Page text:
“(Mainichi Japan) April 04, 2012”
The Gozenzawa snow ravine where Japan’s first glacier was confirmed, pictured at left, is seen in this aerial photograph. (Mainichi)
Mainichi Japan April 04, 2012
A body of ice found by museum officials in the Tateyama mountain range in Japan’s Northern Alps has received official recognition from the Japanese Society of Snow and Ice as Japan’s first glacier.
Previously it was thought that there were no glaciers in East Asia south of Russia’s Kamchatka Peninsula.
“Confirming the existence of a glacier in a warm place like Japan is a major find,” said Yoshiyuki Fujii, 67, former chairman of the society. The finding will be published in the May issue of the society’s journal.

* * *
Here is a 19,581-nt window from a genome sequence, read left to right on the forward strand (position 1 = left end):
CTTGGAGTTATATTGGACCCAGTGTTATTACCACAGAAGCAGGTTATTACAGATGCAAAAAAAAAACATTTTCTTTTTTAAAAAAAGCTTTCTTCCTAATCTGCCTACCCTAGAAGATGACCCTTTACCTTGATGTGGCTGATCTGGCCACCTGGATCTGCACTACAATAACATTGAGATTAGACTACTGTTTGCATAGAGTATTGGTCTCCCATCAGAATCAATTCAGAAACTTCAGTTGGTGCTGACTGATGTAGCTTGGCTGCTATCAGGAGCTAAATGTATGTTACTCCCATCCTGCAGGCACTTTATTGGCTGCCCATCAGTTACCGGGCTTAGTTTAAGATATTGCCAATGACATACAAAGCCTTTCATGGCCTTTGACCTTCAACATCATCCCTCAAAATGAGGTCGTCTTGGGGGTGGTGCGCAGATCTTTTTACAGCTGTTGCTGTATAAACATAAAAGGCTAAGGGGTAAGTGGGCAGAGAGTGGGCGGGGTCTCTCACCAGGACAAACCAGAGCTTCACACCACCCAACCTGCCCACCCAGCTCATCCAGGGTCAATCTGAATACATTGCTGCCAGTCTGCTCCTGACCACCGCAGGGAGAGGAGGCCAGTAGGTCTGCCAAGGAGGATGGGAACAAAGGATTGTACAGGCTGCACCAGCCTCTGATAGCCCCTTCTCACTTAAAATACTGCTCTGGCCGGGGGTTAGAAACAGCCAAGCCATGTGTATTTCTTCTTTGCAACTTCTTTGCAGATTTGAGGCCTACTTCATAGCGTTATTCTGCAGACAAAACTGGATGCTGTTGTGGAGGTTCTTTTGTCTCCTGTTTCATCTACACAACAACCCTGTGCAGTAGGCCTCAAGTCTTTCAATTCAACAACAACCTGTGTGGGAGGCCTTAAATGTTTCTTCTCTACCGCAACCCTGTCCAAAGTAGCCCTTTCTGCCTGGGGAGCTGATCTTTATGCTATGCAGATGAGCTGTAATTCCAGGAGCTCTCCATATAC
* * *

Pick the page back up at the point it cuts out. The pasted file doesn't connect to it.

The Japanese Society of Snow and Ice is the only body in Japan that confirms glaciers. It is believed that the Tateyama mountain range’s large snowfall in the winter and low summer temperatures created the right conditions for a glacier to form in the area.
The Tateyama Caldera Sabo Museum started investigating the area in 2009, drilling holes through 15 to 20 meters of surface snow to reach the body of ice, and then inserting poles into the gaps. In September and October last year, GPS measurements were taken to determine the distance the ice had traveled. They found that the ice had moved between 7 and 32 centimeters around the San no Mado and Komado ravines of 2,999-meter Mount Tsurugi, and the Gozenzawa ravine of 3,003-meter Mount Oyama. The data was examined by the Japanese Society of Snow and Ice, which officially recognized the body of ice as a glacier on April 1.
Keishi Ishimoto, the 64-year-old editor-in-chief of the society’s journal and an adviser at the Hokkaido branch of the Japan Weather Association commented, “Various people have conducted investigations in different spots, but hadn’t been able to confirm anything. Using the latest equipment to obtain concrete data was what led to confirmation this time,” he said.